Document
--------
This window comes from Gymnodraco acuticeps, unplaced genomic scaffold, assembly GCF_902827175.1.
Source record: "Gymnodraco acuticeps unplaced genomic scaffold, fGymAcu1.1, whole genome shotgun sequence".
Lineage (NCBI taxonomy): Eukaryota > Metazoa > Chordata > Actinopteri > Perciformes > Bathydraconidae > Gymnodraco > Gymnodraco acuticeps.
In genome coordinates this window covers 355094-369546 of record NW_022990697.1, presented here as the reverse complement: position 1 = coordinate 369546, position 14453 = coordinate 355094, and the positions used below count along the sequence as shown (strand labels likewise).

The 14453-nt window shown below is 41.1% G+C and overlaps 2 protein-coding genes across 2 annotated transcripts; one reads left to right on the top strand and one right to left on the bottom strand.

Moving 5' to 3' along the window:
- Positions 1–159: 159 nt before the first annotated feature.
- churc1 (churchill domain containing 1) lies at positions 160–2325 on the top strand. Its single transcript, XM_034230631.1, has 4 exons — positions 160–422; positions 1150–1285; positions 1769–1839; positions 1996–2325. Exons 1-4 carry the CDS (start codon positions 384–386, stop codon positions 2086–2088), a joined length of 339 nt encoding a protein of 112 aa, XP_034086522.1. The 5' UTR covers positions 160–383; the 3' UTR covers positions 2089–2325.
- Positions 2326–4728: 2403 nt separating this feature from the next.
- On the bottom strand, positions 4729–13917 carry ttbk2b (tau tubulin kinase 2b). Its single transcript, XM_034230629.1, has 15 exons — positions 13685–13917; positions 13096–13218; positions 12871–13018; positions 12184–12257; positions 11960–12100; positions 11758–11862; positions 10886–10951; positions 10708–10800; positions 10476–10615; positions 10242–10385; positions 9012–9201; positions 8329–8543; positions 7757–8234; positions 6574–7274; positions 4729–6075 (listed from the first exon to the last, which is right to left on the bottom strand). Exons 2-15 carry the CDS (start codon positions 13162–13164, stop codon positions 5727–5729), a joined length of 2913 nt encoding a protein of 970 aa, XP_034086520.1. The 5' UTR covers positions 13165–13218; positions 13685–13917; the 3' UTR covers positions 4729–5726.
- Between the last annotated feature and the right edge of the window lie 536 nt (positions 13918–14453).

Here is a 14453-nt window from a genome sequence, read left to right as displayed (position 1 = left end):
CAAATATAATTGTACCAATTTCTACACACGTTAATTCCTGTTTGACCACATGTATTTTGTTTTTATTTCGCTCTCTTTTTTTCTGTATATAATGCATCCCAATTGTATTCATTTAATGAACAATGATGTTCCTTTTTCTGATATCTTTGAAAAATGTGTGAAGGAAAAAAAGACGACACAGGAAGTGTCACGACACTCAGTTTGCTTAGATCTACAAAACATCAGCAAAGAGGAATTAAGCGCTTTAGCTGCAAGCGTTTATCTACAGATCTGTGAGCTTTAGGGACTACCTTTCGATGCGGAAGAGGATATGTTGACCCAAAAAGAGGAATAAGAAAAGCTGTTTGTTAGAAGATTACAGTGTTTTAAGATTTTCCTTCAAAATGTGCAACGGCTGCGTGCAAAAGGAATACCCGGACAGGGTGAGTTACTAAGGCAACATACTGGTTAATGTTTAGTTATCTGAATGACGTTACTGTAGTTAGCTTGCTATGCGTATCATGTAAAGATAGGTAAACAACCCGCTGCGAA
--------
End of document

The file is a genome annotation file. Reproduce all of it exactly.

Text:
This window comes from Gymnodraco acuticeps, unplaced genomic scaffold, assembly GCF_902827175.1.
Source record: "Gymnodraco acuticeps unplaced genomic scaffold, fGymAcu1.1, whole genome shotgun sequence".
Lineage (NCBI taxonomy): Eukaryota > Metazoa > Chordata > Actinopteri > Perciformes > Bathydraconidae > Gymnodraco > Gymnodraco acuticeps.
In genome coordinates this window covers 355094-369546 of record NW_022990697.1, presented here as the reverse complement: position 1 = coordinate 369546, position 14453 = coordinate 355094, and the positions used below count along the sequence as shown (strand labels likewise).

The 14453-nt window shown below is 41.1% G+C and overlaps 2 protein-coding genes across 2 annotated transcripts; one reads left to right on the top strand and one right to left on the bottom strand.

Moving 5' to 3' along the window:
- Positions 1–159: 159 nt before the first annotated feature.
- churc1 (churchill domain containing 1) lies at positions 160–2325 on the top strand. Its single transcript, XM_034230631.1, has 4 exons — positions 160–422; positions 1150–1285; positions 1769–1839; positions 1996–2325. Exons 1-4 carry the CDS (start codon positions 384–386, stop codon positions 2086–2088), a joined length of 339 nt encoding a protein of 112 aa, XP_034086522.1. The 5' UTR covers positions 160–383; the 3' UTR covers positions 2089–2325.
- Positions 2326–4728: 2403 nt separating this feature from the next.
- On the bottom strand, positions 4729–13917 carry ttbk2b (tau tubulin kinase 2b). Its single transcript, XM_034230629.1, has 15 exons — positions 13685–13917; positions 13096–13218; positions 12871–13018; positions 12184–12257; positions 11960–12100; positions 11758–11862; positions 10886–10951; positions 10708–10800; positions 10476–10615; positions 10242–10385; positions 9012–9201; positions 8329–8543; positions 7757–8234; positions 6574–7274; positions 4729–6075 (listed from the first exon to the last, which is right to left on the bottom strand). Exons 2-15 carry the CDS (start codon positions 13162–13164, stop codon positions 5727–5729), a joined length of 2913 nt encoding a protein of 970 aa, XP_034086520.1. The 5' UTR covers positions 13165–13218; positions 13685–13917; the 3' UTR covers positions 4729–5726.
- Between the last annotated feature and the right edge of the window lie 536 nt (positions 13918–14453).

Here is a 14453-nt window from a genome sequence, read left to right as displayed (position 1 = left end):
CAAATATAATTGTACCAATTTCTACACACGTTAATTCCTGTTTGACCACATGTATTTTGTTTTTATTTCGCTCTCTTTTTTTCTGTATATAATGCATCCCAATTGTATTCATTTAATGAACAATGATGTTCCTTTTTCTGATATCTTTGAAAAATGTGTGAAGGAAAAAAAGACGACACAGGAAGTGTCACGACACTCAGTTTGCTTAGATCTACAAAACATCAGCAAAGAGGAATTAAGCGCTTTAGCTGCAAGCGTTTATCTACAGATCTGTGAGCTTTAGGGACTACCTTTCGATGCGGAAGAGGATATGTTGACCCAAAAAGAGGAATAAGAAAAGCTGTTTGTTAGAAGATTACAGTGTTTTAAGATTTTCCTTCAAAATGTGCAACGGCTGCGTGCAAAAGGAATACCCGGACAGGGTGAGTTACTAAGGCAACATACTGGTTAATGTTTAGTTATCTGAATGACGTTACTGTAGTTAGCTTGCTATGCGTATCATGTAAAGATAGGTAAACAACCCGCTGCGAA